However, Sikorsky officials previously had told R&W the program’s plan called for about 10 hr of "bare-head" ground runs, without the coaxial main-rotor blades installed, followed by about 65 hr with those blades on. Then the aircraft would have to be run on the ground for about 10 hr with no changes to its flight-control or integrated-power system software before it could be cleared for the first flight.

The aircraft was first run with main rotor blades May 13 and by Farnborough had accumulated about 14 hr of run time, according to Kagdis.

He said Sikorsky plans to "put another dozen or so" on the aircraft before first flight, followed by "a couple dozen for Phase 1 flight tests" at the company’s rapid-prototyping center at Schweizer Aircraft in Horseheads, N.Y. Then the aircraft would be moved to Sikorsky’s flight test facility in West Palm Beach, Fla. for the next three phases of flight tests.

The tests in New York would take the X2 from hover to 40 kt forward speed. Those in Florida would progress from 40 kt to 120 kt, then to 180 kt, then to the program goal of cruising at 250 kt.

That speed goal is just one of four key performance parameters, he said. The others are low acoustics, low vibration levels in flight and low pilot workload.

The other high-speed civil effort, the Bell/Agusta Aerospace BA609 tilt-rotor, seems to be bogged down by funding disputes and doubts about its viability. AgustaWestland officials remain confident in public that the civil tilt-rotor will succeed in commercial markets, include EMS and search-and-rescue ones. At Farnborough last month, the BA609 display included a mockup of a SAR configuration for its cabin. Bell officials see the Sikorsky S-92 and very light jets eating into U.S. markets for the aircraft.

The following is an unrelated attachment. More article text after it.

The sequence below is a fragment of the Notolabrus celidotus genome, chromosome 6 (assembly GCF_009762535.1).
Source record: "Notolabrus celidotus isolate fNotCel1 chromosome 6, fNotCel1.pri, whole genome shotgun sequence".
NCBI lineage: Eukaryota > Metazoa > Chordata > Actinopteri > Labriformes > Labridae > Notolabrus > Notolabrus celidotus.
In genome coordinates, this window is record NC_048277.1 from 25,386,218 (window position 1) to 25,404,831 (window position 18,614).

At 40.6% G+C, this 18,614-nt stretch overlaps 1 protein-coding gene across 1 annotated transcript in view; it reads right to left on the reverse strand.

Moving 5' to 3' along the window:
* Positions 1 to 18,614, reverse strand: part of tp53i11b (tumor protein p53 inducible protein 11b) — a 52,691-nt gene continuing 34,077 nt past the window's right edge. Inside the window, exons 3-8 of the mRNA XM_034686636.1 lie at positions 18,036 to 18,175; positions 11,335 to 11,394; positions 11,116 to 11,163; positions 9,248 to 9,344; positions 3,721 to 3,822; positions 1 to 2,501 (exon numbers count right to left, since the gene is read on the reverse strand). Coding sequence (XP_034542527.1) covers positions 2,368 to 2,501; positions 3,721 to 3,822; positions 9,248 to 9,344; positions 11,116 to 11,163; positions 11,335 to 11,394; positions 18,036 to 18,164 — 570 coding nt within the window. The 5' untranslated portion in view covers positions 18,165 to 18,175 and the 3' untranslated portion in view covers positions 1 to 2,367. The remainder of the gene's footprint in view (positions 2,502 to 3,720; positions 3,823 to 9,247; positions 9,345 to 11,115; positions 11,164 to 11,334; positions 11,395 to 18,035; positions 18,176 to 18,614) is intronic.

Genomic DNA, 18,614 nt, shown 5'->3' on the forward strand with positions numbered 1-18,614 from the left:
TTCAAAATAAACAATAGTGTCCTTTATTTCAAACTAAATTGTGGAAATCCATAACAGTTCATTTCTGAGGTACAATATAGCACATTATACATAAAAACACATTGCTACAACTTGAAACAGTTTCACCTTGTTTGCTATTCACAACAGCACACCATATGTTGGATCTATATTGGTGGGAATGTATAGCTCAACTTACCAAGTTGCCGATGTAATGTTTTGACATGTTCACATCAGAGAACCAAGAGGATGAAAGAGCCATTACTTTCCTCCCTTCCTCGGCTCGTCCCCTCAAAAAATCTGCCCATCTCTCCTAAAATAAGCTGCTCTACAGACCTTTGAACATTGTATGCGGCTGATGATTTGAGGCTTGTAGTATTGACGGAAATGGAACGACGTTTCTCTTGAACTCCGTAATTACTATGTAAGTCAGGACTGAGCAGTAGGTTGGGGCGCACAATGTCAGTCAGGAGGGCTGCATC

Having launched development of its new medium twin, the EC175, Eurocopter is turning its attention to pursuing the "green," so called not for its primer-colored fuselage, but by its fuel efficiency and environmental friendliness. "Customer demand for greener rotorcraft is driving a new phase of technology development," Marc Paganini, president and CEO of American Eurocopter told the American Helicopter Society International’s annual technical forum in Montréal last April. He said demand for greater fuel efficiency, lower exhaust and noise emissions and a lesser impact on the economy through the service life of an aircraft is motivating Eurocopter’s efforts, which are backed by funding from the European Union.

In addition, he said, "the demand for ‘airline’ levels of safety is driving a parallel focus on aircraft and mission safety."

With civil markets sustaining their growth despite global economic turmoil and the environment becoming a bigger factor in aircraft design and operations, airframers shortly will be forced to place their bets on where the future lies for commercial helicopter markets.